We’re back for the second part of our extended look at one of the more-recent Masterpiece releases with MP-53 Skids! Last time, we covered what makes this particular release so unique and took a gander at that rather spectacular vehicular form, too.
Now it’s time to get the toy contorted into robot mode, which is usually when some collectors start fearing the worst regarding Masterpiece-level transformations! With experiences of complicated conversions on toys such as MP-52 Starscream not too far from memory, perhaps that’s understandable.
Except here’s the thing – Skids is about as simple as they come and arguably possesses the most straightforward transformation we’ve seen in the ‘post-Hasui’ era of Masterpiece. In truth, I love the intricate puzzles of the new Seekers and the like, but there’s little doubt this release has represented the most considerable helping of ‘pick up and play’ value I’ve personally encountered on one of these toys of late.
And look, it’s not like it strips out all the clever stuff, either. MP-52 may boast a level of engineering prowess that is honestly hard to fully comprehend even whilst you’re undertaking the process, but that’s not to say its follow-up is a slouch when it comes to knocking your socks off. In fact, this conversion’s more undemanding, almost elementary nature is itself a marvel of manoeuvrability, given how graceful it is at every stage.
Joints glide with effortless elegance, panels click together with perfect precision, and ultimately, it all culminates in an operation so enjoyable that you’re immediately wanting to try it again and again. I have transformed my copy of MP-53 countless times already, yet still find it to be a thoroughly captivating activity every time. That it can be achieved in a mere matter of minutes is all the more satisfying.
In many ways, it’s just another example of how MP-53 harkens back to what some consider the ‘golden age’ of Masterpiece, that being when designer Shogo Hasui was running the show. Less-taxing transformations were undoubtedly a feature of that time, alongside the kind of fluidity of design seen on Skids here. As established last time, you could almost fool yourself that this is a leftover product of the period.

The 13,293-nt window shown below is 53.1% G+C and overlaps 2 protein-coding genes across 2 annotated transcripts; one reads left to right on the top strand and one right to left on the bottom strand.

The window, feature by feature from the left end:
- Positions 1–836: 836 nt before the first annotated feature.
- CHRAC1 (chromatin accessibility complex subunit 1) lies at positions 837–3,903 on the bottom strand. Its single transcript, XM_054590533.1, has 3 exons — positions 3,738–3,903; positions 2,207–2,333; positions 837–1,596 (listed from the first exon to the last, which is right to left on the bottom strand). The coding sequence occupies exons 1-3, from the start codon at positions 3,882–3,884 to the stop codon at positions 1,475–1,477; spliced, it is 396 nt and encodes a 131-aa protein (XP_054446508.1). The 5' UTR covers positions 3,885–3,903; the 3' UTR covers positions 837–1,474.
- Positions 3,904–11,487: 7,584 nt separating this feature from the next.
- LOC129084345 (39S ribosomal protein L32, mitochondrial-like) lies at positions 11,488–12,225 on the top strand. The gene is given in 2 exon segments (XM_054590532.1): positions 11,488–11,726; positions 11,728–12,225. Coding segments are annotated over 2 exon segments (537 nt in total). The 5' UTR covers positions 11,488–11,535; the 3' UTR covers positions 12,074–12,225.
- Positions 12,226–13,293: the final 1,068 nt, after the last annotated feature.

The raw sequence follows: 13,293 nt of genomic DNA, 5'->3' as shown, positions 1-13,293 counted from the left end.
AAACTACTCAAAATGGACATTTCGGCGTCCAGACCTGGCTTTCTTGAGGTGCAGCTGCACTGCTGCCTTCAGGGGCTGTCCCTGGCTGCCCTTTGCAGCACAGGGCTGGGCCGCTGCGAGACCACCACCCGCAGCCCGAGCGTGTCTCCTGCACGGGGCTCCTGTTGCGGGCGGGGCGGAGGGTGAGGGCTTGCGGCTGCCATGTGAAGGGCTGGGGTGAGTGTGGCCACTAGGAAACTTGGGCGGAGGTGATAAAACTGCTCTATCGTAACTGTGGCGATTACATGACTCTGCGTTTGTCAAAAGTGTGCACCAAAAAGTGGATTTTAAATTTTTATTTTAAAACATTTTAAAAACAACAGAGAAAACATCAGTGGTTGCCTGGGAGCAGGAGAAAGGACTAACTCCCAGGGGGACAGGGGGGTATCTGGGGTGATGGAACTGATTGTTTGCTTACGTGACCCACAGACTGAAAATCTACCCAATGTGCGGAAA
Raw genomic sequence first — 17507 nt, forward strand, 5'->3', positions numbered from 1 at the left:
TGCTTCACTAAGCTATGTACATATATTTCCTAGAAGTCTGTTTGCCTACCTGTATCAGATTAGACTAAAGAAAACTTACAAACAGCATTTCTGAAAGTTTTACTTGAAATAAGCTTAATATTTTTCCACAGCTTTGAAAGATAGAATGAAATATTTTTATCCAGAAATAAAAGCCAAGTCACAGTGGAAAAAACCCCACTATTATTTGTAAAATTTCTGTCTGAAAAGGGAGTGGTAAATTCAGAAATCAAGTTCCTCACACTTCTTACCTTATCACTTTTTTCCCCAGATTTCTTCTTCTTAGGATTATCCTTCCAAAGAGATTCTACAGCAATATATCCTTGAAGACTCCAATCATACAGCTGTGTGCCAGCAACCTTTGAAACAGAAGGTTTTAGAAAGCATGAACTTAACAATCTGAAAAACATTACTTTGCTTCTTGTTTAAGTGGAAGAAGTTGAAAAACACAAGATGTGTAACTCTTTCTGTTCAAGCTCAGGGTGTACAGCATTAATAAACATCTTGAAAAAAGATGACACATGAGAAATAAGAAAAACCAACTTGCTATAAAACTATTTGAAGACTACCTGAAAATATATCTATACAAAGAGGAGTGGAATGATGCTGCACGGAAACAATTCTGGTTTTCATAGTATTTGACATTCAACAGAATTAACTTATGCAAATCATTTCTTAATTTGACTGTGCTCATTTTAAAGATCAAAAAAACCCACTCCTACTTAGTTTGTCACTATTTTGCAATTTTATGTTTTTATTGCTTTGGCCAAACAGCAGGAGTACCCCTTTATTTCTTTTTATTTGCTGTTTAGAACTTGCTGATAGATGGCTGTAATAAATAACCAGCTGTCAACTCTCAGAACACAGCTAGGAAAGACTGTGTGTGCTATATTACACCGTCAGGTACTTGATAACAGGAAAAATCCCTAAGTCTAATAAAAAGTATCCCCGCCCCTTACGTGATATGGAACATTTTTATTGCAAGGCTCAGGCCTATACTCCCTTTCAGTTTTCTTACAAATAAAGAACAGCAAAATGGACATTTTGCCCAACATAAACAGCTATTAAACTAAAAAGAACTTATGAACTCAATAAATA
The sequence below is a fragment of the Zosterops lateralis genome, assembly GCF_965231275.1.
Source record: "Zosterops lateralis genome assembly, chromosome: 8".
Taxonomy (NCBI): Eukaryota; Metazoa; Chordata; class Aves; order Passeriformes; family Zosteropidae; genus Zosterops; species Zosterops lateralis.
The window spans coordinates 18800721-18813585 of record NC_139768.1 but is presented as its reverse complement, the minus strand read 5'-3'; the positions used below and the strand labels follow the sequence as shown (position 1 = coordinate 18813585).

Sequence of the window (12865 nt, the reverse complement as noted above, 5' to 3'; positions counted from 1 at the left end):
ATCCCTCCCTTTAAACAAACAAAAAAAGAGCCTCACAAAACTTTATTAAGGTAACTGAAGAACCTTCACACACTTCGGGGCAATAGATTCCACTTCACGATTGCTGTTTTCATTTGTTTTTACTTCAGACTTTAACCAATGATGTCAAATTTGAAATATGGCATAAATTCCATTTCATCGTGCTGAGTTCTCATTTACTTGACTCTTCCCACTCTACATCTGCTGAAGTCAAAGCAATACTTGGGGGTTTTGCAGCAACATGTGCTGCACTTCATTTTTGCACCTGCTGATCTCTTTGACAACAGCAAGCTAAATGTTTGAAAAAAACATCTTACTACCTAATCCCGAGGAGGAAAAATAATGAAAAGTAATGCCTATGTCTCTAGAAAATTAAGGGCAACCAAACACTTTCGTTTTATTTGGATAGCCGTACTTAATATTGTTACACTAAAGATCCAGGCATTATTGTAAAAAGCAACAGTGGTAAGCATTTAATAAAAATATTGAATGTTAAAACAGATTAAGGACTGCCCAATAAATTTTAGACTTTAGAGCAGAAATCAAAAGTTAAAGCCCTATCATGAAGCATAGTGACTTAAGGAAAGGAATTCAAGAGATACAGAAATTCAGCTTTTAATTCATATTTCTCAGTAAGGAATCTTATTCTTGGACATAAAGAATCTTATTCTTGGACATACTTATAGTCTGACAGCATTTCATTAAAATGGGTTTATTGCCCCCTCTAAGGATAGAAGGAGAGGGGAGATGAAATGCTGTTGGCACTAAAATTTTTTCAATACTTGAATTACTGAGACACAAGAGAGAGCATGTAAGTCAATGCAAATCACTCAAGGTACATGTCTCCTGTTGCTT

We’ve yet to gauge where the line’s future is heading at this point, especially with Kōjin Ōno now on board. However, it seems as though the upcoming MP-57 Skyfire follows a similar trend of uncomplicated conversions, so perhaps there’s hope yet for collectors who found MP-52 to be a step too far. Even if we’re seeing one or two isolated examples only to return to mega-elaborate transformation schemes once more, at least Skids should represent a tantalising prospect for those same fans.
As for where it all ends up, it’s about as fine a representation of Skids as I think I ever did see, bringing the character to life in exceptional detail. We talked in part one about how the Autobot had ‘fallen through the cracks’ since the first days of the original figure in 1984. Still, you could say that this is finally his time to shine, with a souped-up Masterpiece effort that at least helps to make up for being so overlooked all these years.
The design itself is a curiosity, not quite one thing or another in some ways. It doesn’t outright play into the current swing towards uber cartoon accuracy, yet at the same time, it’s not especially styled after the G1 toy, either. If anything, it falls somewhere in between, another element that brings it more in line with Hasui-originated releases, as though there’s an attempt to somehow make this the ‘perfect realisation’ of the character.
Consider that it clearly takes some inspiration from the animation, and certainly in terms of the colour scheme. The vibrant two-tone blues are unmistakably a nod towards how Skids was portrayed on-screen, as is the somewhat stylised interpretation of his classic head design. Yet the robot mode is flooded with a lot more greebles and moulded detailing than we’re used to seeing on modern Masterpiece releases, with much of it riffing on equivalent elements of the 1984 figure.
The thighs are perhaps the most obvious example, with striped detailing that instantly evokes the shiny silver stickers found on Skids’ classic counterpart, yet here finished in the same thick layer of blue paint as the rest of the body. The same is true all over, leaving you with a result that very much wants to have its cake and eat it. Some may be disappointed that it doesn’t steer harder into one camp or the other, but again, for Hasui enthusiasts, no doubt it will strike the right balance.